its such a beautiful thing to see

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Making a show of it

Artist Vela Phelan of Gang Clan Mafia — photo provided courtesy of JONATHAN WIGGS / GLOBE STAFF

Artist Vela Phelan of Gang Clan Mafia — photo provided courtesy of JONATHAN WIGGS / GLOBE STAFF

Its totally exciting to see the recent press about the vibrant performance art scene in Boston as covered by Cate McQuaid in The Boston Globe in her article Making a show of it { for some reason delivered with a re-imagined headline ‘Performance art is thriving in Boston‘ in the eVersion on bostonglobe.com }

The amazing historic reference to Raphael Montalez Ortiz’ destructive Fluxus work aired on Johnny Carson’s Tonight Show way back when — direct references to Mobius all over the article, and deservedly so — mention of all the groups and spaces that’ve come and gone over the years, like Meme, Oni Gallery and others { they failed to mention Cambridge’s legendary venues, like: Zeitgeist Gallery; Out of the Blue Gallery; Open Faucet Productions; Squawk; Naked City Coffeehouse; the Art Cheerleaders; and Burlesque Revival Association ( better known as BRA ) as well as other more musicky venues that regularly support performance art on a regular basis, like: Lizard Lounge; TT the Bears Place, Middle East Café; Precinct Bar; PAs Lounge; Milky Way Lounge and Lanes; Midway Café; Middlesex Lounge; Book Cellar Café; Jorge Hernandez Cultural Center; The Actor’s Guild Workshop; Club OBERON; and so on, etcetera }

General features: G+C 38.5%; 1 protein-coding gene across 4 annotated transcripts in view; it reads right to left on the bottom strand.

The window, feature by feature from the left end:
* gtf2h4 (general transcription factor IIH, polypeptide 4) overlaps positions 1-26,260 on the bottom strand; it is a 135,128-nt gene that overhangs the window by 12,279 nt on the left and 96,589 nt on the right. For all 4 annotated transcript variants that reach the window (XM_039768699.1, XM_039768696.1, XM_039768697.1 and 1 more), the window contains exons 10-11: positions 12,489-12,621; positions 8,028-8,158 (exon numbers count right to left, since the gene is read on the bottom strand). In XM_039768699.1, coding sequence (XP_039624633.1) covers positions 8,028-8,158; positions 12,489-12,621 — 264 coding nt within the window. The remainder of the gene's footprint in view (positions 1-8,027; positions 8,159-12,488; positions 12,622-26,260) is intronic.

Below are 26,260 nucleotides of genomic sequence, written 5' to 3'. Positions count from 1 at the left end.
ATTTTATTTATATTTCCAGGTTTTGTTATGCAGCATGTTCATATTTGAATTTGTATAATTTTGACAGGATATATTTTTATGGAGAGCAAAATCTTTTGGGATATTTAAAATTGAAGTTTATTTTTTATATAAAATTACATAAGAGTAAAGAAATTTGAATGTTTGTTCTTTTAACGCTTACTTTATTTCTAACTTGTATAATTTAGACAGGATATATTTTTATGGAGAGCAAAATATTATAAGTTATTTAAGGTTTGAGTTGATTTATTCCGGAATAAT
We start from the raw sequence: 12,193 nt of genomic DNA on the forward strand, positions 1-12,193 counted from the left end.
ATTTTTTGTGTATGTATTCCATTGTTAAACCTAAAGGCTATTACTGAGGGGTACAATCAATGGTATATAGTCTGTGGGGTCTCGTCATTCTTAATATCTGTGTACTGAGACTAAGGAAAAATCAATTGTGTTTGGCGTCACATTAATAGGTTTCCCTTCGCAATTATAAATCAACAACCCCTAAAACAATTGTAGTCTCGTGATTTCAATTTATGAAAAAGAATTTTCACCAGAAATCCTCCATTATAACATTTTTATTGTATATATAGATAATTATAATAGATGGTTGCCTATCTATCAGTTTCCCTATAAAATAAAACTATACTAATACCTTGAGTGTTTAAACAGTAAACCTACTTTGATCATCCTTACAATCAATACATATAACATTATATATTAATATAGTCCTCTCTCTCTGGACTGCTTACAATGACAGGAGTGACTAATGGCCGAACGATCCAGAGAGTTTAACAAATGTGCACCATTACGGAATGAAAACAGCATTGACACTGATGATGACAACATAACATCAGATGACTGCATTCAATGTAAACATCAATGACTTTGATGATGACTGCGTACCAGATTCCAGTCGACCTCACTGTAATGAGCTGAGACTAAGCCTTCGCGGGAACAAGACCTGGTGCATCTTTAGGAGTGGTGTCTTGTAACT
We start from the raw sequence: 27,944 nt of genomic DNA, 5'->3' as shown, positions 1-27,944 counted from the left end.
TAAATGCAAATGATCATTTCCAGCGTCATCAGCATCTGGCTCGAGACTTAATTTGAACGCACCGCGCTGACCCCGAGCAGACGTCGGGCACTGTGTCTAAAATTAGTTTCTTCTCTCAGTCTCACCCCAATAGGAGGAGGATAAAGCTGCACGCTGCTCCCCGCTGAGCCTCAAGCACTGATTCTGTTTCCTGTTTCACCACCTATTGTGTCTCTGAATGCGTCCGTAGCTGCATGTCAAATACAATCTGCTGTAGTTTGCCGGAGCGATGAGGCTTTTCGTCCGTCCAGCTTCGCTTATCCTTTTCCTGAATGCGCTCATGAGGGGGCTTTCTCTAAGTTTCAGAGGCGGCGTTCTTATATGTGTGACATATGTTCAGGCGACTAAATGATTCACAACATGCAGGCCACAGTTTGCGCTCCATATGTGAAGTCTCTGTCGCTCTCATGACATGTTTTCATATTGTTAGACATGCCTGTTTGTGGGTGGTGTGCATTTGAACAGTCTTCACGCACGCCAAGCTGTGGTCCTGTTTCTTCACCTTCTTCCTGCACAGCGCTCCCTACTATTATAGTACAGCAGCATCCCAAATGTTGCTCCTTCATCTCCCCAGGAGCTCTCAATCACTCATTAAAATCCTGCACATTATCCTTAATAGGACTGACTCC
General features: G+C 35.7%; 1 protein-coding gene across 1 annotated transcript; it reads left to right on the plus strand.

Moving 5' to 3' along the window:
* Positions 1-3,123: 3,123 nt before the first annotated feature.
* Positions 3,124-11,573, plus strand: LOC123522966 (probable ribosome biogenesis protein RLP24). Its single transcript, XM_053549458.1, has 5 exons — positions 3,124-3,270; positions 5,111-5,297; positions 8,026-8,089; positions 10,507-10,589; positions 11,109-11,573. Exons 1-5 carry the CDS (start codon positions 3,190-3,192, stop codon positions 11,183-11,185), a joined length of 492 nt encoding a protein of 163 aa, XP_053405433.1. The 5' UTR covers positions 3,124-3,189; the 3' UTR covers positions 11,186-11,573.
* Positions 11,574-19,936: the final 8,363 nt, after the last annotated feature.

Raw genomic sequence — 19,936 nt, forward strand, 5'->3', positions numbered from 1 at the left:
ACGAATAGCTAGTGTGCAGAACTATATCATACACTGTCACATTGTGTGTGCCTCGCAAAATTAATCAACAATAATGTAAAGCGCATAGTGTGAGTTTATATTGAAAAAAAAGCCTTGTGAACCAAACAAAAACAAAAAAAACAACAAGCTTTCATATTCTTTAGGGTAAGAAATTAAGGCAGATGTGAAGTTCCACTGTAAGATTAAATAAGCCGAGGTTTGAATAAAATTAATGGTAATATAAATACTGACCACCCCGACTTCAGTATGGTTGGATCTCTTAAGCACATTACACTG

Of course, front and center and most vital to the performance art scene to me and to SO many others growing up in the Greater Boston Area is the legendary and incomparable Marilyn Arsem — the founder of Mobius and such a passionate performance artist, educator, mentor and performance artist community leader in Boston and around the world — without her contributions and the amazing and gentle spirit she brings to performance art, and without the photodocumentary contributions of her incredibly visionary and talented late husband Bob Raymond — I think the Boston performance art scene wouldn’t be what it is today